Governor Ernie Fletcher’s Communication Office
Commonwealth ends fiscal year 2005 in strong financial shape
FRANKFORT, Ky. – Governor Ernie Fletcher announced today that Kentucky is in good financial shape and that under his management, the state ended the fiscal year ending June 30, 2005, with a budget surplus.
“We are happy to report that the nation’s economy is strong and the Kentucky economy is growing, resulting in additional unexpected revenues,” Governor Fletcher said. “In addition, strong fiscal management has maximized the effectiveness of every tax dollar spent.”
Both the General Fund and the Road Fund ended the year with unpredicted revenues and unspent appropriations, resulting in budget surpluses. Fiscal Year 2005 represents the first full fiscal year of the Fletcher Administration.
The General Fund surplus equals $214 million, which represents 2.8 percent of enacted appropriations. The Road Fund surplus equals $29 million, which represents 2.5 percent of enacted appropriations.
The General Fund surplus is the product of two key factors: revenue growth beyond budgeted levels and strong fiscal management of the commonwealth’s expenditures. General Fund revenues grew 9.6 percent over Fiscal Year 2004, $195 million more than budgeted.
The healthy national and Kentucky economies resulted in across-the-board revenue growth from almost every tax. Sales tax receipts were up by 6.0 percent, the highest growth since FY ’96. Individual income taxes were up by 8.6 percent, reflecting job growth and increasing wages in the state.
Corporation income taxes grew by 57.8 percent, reflecting increased corporate profitability and the shift of income tax from the individual level to the business entity level for pass-through entities
The surge in corporation income taxes experienced in Kentucky was also seen by most other states and the federal government, which realized a 41 percent increase in corporate tax receipts. The revenue increase also includes the enacted increases in cigarette taxes that became effective June the 1st, including the inventory, or floor stocks tax.
“I am most proud to announce the significant savings achieved by our fiscally conservative Cabinet and their strong management skills,” Governor Fletcher said. “As a result of their efforts, $67 million of enacted appropriations were not spent and lapsed to the bottom line, accounting for approximately one-fourth of the surplus.”
Through good stewardship and better management practices, the cabinets returned almost 1 percent of the entire General Fund – even though they were operating on budgets that already had been reduced through a $302 million budget reduction, then held flat.
Except for Fiscal Year 2004, when the government implemented a Budget Stability Initiative to save $110 million, the lapse amount for Fiscal Year 2005 is the highest on record since 1996.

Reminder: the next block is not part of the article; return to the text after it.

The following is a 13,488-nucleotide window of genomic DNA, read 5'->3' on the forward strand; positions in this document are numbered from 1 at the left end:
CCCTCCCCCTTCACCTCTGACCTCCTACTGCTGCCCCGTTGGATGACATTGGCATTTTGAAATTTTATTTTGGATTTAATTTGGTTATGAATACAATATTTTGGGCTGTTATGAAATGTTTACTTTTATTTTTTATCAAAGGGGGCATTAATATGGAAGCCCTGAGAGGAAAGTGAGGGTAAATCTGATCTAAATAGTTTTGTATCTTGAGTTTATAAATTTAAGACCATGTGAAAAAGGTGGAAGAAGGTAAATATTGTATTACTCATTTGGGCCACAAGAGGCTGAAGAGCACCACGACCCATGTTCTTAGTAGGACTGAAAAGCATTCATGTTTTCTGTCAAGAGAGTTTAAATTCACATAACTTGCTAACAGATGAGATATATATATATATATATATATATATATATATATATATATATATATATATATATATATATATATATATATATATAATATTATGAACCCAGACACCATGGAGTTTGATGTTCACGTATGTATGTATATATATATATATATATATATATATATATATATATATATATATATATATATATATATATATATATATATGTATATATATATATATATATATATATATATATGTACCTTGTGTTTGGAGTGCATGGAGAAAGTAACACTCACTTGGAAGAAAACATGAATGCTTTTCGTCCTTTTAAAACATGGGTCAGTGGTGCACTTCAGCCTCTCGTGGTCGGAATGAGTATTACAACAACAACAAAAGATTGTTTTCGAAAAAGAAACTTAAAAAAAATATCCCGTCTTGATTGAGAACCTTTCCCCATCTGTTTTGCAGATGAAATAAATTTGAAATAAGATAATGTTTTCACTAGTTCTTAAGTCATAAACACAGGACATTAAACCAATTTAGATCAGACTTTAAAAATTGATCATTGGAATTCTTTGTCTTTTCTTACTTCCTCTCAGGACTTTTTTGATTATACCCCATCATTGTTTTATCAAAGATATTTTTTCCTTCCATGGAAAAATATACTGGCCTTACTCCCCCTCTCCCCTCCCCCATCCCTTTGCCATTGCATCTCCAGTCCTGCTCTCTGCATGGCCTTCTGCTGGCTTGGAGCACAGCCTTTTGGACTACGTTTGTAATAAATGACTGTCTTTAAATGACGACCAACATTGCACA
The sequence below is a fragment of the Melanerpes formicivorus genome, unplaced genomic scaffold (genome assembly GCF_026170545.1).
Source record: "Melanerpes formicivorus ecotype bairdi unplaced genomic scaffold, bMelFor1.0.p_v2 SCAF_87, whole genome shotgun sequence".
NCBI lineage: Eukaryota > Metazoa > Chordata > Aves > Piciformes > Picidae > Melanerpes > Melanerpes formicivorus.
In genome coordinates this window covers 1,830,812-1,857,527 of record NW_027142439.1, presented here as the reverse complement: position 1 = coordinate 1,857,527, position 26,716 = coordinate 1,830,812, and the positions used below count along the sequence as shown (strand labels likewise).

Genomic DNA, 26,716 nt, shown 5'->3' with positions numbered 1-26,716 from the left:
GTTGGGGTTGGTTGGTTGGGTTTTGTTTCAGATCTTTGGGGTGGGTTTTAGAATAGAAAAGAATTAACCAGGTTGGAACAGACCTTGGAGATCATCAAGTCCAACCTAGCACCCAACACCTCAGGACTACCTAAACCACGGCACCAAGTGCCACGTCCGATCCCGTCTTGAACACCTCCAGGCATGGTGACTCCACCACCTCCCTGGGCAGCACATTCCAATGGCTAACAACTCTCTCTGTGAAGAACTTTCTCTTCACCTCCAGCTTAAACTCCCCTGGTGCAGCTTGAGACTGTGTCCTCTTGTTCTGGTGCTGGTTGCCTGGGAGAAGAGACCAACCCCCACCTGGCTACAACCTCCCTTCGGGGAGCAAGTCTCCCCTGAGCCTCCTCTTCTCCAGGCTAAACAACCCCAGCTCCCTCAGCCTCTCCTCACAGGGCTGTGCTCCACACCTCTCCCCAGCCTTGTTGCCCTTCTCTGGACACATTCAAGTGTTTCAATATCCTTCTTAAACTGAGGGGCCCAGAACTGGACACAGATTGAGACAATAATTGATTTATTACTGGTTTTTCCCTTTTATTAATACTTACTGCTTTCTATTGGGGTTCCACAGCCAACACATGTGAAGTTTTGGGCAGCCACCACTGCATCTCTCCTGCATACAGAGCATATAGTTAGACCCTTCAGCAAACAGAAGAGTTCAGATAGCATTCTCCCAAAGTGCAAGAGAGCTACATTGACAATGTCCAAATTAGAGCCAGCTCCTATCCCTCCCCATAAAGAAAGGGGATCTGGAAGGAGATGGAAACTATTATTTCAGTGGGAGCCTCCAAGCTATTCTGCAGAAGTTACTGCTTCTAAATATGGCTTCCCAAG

Governor Fletcher announced that he will take a measured and conservative approach to determining the best use of these unexpected resources.
“We have several options to consider, which will be guided by the overall fiscal outlook for the commonwealth, as well as the needs of our citizens in some key areas,” he said.
Governor Fletcher added that he will wait to see the outcome of revenue projections for the next two years due in mid-August before allocating any of the surplus.
Budget Director Brad Cowgill said: “The revenue outlook will help us understand how much of the surplus we can expect to be sustainable in the future. In addition, we have expenditure pressures in several areas on which we are working diligently to predict their impact on the budget, including Medicaid and health insurance for public employees.”
The Governor expressed a need to rebuild the Budget Reserve Trust Fund, the “rainy day fund” to assure the bond rating agencies and financial markets that Kentucky is in good fiscal condition.
Governor Fletcher and Acting Secretary of Transportation Bill Nighbert also announced that the Transportation Cabinet successfully managed the Road Fund to result in a surplus of $29 million for Fiscal Year 2005. This represents 2.5 percent of enacted appropriations, no small accomplishment when revenues grew by less than 1 percent in the Road Fund over Fiscal Year 2004. Although revenues did grow $6.9 million beyond budgeted levels, the significant news is that the Transportation Cabinet saved $22.5 million from cabinet activities that now can be dedicated to state highway construction.
Budget Director Cowgill cautioned that while Kentucky closed Fiscal Year 2005 strong, the commonwealth faces challenges in the next biennial budget.
“We have problems in our state that need attention,” he said.
He added that the enacted budget for Fiscal Year 2006 is based on several non-recurring sources of revenue, including: a large beginning balance; an unsustainable level of fund transfers; and a planned one-time bump in revenues from the tax modernization bill.
In addition, there will be an increased expenditure base for health insurance, Medicaid, corrections, state employee and teacher retirement systems, a full year of debt service for all bond obligations authorized in the 2005 session; and the need to appropriate funds for necessary government expenses and judgments that are not in the appropriation base.
Governor Fletcher acknowledged that the commonwealth faces some tough budget choices in the next legislative session.
“It is in that context that I have decided to gather more information about our revenue and expenditure outlook for the next biennium before making any decisions regarding how the surplus from last year should be allocated,” he said.